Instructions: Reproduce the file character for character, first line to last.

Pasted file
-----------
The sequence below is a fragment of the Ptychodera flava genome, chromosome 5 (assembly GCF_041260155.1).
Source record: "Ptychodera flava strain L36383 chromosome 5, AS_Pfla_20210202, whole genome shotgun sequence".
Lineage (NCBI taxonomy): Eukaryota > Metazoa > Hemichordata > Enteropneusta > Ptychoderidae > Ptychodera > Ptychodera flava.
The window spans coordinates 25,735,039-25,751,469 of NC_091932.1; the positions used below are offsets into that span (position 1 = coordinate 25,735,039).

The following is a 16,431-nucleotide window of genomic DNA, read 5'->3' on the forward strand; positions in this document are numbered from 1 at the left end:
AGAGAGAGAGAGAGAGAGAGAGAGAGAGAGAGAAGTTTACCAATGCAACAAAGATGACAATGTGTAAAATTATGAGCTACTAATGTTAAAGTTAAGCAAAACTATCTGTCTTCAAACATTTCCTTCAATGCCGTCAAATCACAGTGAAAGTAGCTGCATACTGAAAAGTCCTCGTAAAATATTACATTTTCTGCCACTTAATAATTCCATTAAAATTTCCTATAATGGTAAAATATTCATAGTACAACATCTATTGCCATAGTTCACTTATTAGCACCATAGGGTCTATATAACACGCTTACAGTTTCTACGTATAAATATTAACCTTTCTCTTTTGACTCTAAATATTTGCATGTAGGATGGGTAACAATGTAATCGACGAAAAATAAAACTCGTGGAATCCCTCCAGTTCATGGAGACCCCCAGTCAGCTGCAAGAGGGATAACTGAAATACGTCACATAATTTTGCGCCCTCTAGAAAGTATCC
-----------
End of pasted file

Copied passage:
The sequence below is a fragment of the Ptychodera flava genome, chromosome 5 (assembly GCF_041260155.1).
Source record: "Ptychodera flava strain L36383 chromosome 5, AS_Pfla_20210202, whole genome shotgun sequence".
Lineage (NCBI taxonomy): Eukaryota > Metazoa > Hemichordata > Enteropneusta > Ptychoderidae > Ptychodera > Ptychodera flava.
The window spans coordinates 25,735,039-25,751,469 of NC_091932.1; the positions used below are offsets into that span (position 1 = coordinate 25,735,039).

The following is a 16,431-nucleotide window of genomic DNA, read 5'->3' on the forward strand; positions in this document are numbered from 1 at the left end:
AGAGAGAGAGAGAGAGAGAGAGAGAGAGAGAGAAGTTTACCAATGCAACAAAGATGACAATGTGTAAAATTATGAGCTACTAATGTTAAAGTTAAGCAAAACTATCTGTCTTCAAACATTTCCTTCAATGCCGTCAAATCACAGTGAAAGTAGCTGCATACTGAAAAGTCCTCGTAAAATATTACATTTTCTGCCACTTAATAATTCCATTAAAATTTCCTATAATGGTAAAATATTCATAGTACAACATCTATTGCCATAGTTCACTTATTAGCACCATAGGGTCTATATAACACGCTTACAGTTTCTACGTATAAATATTAACCTTTCTCTTTTGACTCTAAATATTTGCATGTAGGATGGGTAACAATGTAATCGACGAAAAATAAAACTCGTGGAATCCCTCCAGTTCATGGAGACCCCCAGTCAGCTGCAAGAGGGATAACTGAAATACGTCACATAATTTTGCGCCCTCTAGAAAGTATCC